The Secure Enclave is a coprocessor which uses encrypted memory and includes a hardware random number generator. It provides all cryptographic operations for Data Protection key management and maintains the integrity of Data Protection even if the kernel has been compromised. Communication between the Secure Enclave and the application processor is isolated to an interrupt-driven mailbox and shared memory data buffers.

The Secure Enclave is also responsible for processing fingerprint and face data from the Touch ID and Face ID sensors, determining if there’s a match, and then enabling access or purchases on behalf of the user.

Encryption and Data Protection


Applications are shunted into a virtual container that consists of detailed rules specifying which system resources a subject is allowed to access, such as network resources, file read and writes, the ability to fork processes, and so on. On OS X you can control some of how your application is sandboxed, but on iOS all third-party applications are run with a single restrictive policy.

In terms of file access, processes are generally confined to their own application bundle directory; they can read and write only the files stored there.

File Data Protection

Every time a file on the data partition is created, Data Protection creates a new 256-bit key (the File key [5]) and gives it to the hardware AES engine, which uses the key to encrypt the file as it is written to flash memory using AES CBC mode. It is used to encrypt the file contents. This key is stored in the files’s metadata.The Class Key [4] is a dedicated key for a particular Data Protection class so that files classified with different protection levels use separate cryptographic keys.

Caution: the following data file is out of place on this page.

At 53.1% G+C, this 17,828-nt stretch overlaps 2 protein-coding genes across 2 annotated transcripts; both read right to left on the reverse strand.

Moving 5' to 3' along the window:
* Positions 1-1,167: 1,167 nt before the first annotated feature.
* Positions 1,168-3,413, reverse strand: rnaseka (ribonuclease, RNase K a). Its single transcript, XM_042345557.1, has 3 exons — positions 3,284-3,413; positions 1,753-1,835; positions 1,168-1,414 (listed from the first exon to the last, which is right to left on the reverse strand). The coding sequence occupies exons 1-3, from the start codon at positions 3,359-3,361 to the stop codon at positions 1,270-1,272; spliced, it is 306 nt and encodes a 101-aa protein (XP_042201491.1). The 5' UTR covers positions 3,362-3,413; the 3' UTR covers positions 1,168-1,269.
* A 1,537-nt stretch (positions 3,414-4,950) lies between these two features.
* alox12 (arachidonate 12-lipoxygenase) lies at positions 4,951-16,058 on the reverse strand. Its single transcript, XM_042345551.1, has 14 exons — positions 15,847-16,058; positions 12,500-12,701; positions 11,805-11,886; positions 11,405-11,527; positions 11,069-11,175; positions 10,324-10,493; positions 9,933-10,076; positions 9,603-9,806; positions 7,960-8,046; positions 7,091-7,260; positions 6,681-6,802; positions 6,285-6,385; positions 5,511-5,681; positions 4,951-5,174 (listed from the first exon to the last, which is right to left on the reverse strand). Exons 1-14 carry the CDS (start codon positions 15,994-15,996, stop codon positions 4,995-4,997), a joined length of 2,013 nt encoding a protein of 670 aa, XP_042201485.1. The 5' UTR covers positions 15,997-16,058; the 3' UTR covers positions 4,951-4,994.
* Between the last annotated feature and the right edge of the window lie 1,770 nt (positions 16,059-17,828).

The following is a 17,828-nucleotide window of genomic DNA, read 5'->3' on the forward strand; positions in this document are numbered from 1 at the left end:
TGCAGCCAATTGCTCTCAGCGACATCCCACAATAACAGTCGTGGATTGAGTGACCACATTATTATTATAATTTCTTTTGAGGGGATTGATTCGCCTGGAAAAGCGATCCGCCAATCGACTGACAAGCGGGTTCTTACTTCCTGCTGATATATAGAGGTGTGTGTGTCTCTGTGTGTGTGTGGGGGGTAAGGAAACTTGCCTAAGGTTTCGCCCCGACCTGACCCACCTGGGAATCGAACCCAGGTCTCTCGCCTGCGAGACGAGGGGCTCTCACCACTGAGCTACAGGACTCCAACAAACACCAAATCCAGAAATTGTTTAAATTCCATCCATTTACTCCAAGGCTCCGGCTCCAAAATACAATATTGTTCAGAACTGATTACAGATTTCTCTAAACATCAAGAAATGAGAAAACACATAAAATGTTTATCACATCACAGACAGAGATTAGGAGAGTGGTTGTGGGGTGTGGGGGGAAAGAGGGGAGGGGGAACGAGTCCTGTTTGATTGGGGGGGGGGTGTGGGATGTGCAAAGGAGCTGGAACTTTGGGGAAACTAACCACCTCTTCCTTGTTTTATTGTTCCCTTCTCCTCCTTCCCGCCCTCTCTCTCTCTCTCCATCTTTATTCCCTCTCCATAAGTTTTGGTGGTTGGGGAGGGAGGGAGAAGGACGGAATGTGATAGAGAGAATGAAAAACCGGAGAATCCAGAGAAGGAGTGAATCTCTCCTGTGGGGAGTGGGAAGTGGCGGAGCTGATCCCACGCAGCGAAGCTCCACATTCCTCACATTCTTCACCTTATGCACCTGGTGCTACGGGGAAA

The Filesystem Key [3] is a global encryption key used to encrypt the file’s security-related metadata after the metadata is encrypted by the Class Key.

The Device Key [1], also known as the UID key, is unique for each device and accessible only by the hardware AES engine, not by the OS itself. This is the master key of the system, as it were, which encrypts the Filesystem Key and the Class Keys.

The User Passcode [2], if enabled, is combined with the Device Key when encrypting Class Keys.

Data protection classes

  • NSFileProtectionComplete: The class key is protected with a key derived from the user passcode and the device UID. Shortly after the user locks a device (10 seconds, if the Require Password setting is Immediately), the decrypted class key is discarded, rendering all data in this class inaccessible until the user enters the passcode again or unlocks the device using Touch ID or Face ID.
  • NSFileProtectionCompleteUnlessOpen: Some files may need to be written while the device is locked. A good example of this is a mail attachment downloading in the background.